Launch of air quality index in India has implications for businesses
Mumbai // India on Monday launched its first national air quality index, which could eventually put pressure on businesses to reduce their carbon footprints.
The government is rolling out the index for 10 cities, including New Delhi and Mumbai, as the country grapples with the growing problem of pollution.
New Delhi has been rated as the world’s most polluted city and 13 of the world’s dirtiest 20 cities are in India, according to the World Health Organization,
Kamal Sen, the president and chief executive of the consultancy Cogitaas, said that there could be eventual implications for businesses in terms of their carbon emissions.
“It needs to be followed through with efficient carbon footprint measurements and transparent trading of carbon rights for businesses,” he said. “Otherwise the air quality index will remain just one more metric to be reported at large.”
As it stands, the index is simply a measure of pollution levels and no specific plans have been outlined about any action that would be taken in response to the findings of the index.
The government has said it will introduce new rules for the disposal of construction waste in India. There are likely to be severe limitations to the index, specialists pointed out.
“There is generally a limit to the number of routine observation sites that can be established owing to the high cost of the equipment required,” said Satish Modh, the director of Vivekanand Education Society Institute of Management Studies and Research.
“A sparse set of observations at a few place-time coordinates may not necessarily give an accurate picture of the extent and severity of air pollution throughout the city,” he said.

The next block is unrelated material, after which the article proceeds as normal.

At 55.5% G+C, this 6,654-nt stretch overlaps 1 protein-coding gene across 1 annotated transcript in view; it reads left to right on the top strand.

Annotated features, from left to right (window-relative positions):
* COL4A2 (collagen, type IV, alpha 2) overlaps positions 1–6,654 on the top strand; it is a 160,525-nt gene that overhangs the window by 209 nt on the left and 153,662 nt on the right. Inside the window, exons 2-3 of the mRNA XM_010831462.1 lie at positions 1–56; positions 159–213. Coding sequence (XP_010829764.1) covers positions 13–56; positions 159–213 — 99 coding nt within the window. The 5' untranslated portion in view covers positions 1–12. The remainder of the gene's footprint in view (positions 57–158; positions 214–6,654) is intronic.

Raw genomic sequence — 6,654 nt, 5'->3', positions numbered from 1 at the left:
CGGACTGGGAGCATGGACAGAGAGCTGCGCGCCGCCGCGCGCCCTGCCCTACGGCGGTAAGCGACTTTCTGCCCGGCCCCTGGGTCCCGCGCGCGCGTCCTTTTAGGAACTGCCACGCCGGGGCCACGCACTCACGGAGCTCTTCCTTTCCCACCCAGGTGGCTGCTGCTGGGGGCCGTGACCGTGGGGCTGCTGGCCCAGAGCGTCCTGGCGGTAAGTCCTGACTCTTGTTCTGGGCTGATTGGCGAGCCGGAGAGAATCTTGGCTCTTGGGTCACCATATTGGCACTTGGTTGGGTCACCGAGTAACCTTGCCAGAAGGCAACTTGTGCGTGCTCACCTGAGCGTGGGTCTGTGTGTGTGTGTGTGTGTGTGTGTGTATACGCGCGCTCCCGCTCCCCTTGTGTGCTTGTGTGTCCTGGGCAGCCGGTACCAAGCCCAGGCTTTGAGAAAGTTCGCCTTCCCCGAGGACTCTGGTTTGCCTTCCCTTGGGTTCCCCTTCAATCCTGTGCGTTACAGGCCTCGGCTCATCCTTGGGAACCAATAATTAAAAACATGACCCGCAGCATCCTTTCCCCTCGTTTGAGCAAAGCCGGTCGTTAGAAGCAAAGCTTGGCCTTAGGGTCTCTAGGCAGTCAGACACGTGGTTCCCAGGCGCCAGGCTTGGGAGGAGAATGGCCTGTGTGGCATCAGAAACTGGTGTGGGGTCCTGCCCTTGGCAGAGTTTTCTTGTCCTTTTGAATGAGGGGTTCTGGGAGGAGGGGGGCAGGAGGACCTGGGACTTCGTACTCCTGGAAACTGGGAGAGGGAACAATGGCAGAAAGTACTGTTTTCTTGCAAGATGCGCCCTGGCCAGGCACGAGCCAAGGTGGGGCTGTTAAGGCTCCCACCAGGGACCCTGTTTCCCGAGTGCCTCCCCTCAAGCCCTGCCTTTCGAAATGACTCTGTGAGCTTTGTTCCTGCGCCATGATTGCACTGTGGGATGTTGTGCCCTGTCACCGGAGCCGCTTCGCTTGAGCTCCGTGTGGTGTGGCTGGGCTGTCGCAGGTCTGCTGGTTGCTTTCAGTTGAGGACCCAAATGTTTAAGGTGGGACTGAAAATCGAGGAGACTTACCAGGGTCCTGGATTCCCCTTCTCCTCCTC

“Therefore, routine monitoring has to be supplemented by spot surveys and short-term studies to characterise a particular problem.”
Prime minister Narendra Modi speaking at a conference of state environment and forest ministers being held in New Delhi, said that India “should lead the global fight against climate change”.
India has come under pressure to cut its carbon emissions after the United States and China pledged in November to start cutting their emissions.
Mr Modi has not signalled that he will make any such formal commitment to cutting emissions. Yesterday he did, however, outline plans to tackle climate change.
The prime minister called for easing of restrictions on uranium imports to allow India to produce more nuclear energy. He said that India was focusing on clean energy generation through solar, wind and biomass.
“The way forward is not just restrictions, but changing lifestyles,” Mr Modi said, adding that India should not be “forced to follow parameters laid down by others” but should instead be leading the way in its efforts to combat climate change. Rapid urbanisation and an increase in the number of vehicles are among the factors that are leading to rising pollution levels in India.
Rajendra Patankar, the chief operating officer of Nanavati Super Speciality Hospital in Mumbai said he hoped that the index could lead to changes being made by industries and individuals.
“The best part of introducing air quality index is that it can ring alarm bells in our ears every day about the horrible health hazards shrouding us,” he said.
“After launching the index, now the government should plan a campaign, involving all the stakeholders, to ensure some gains on the ground. I hope it can work as a trigger for a change to the way we have ignored air pollution.”
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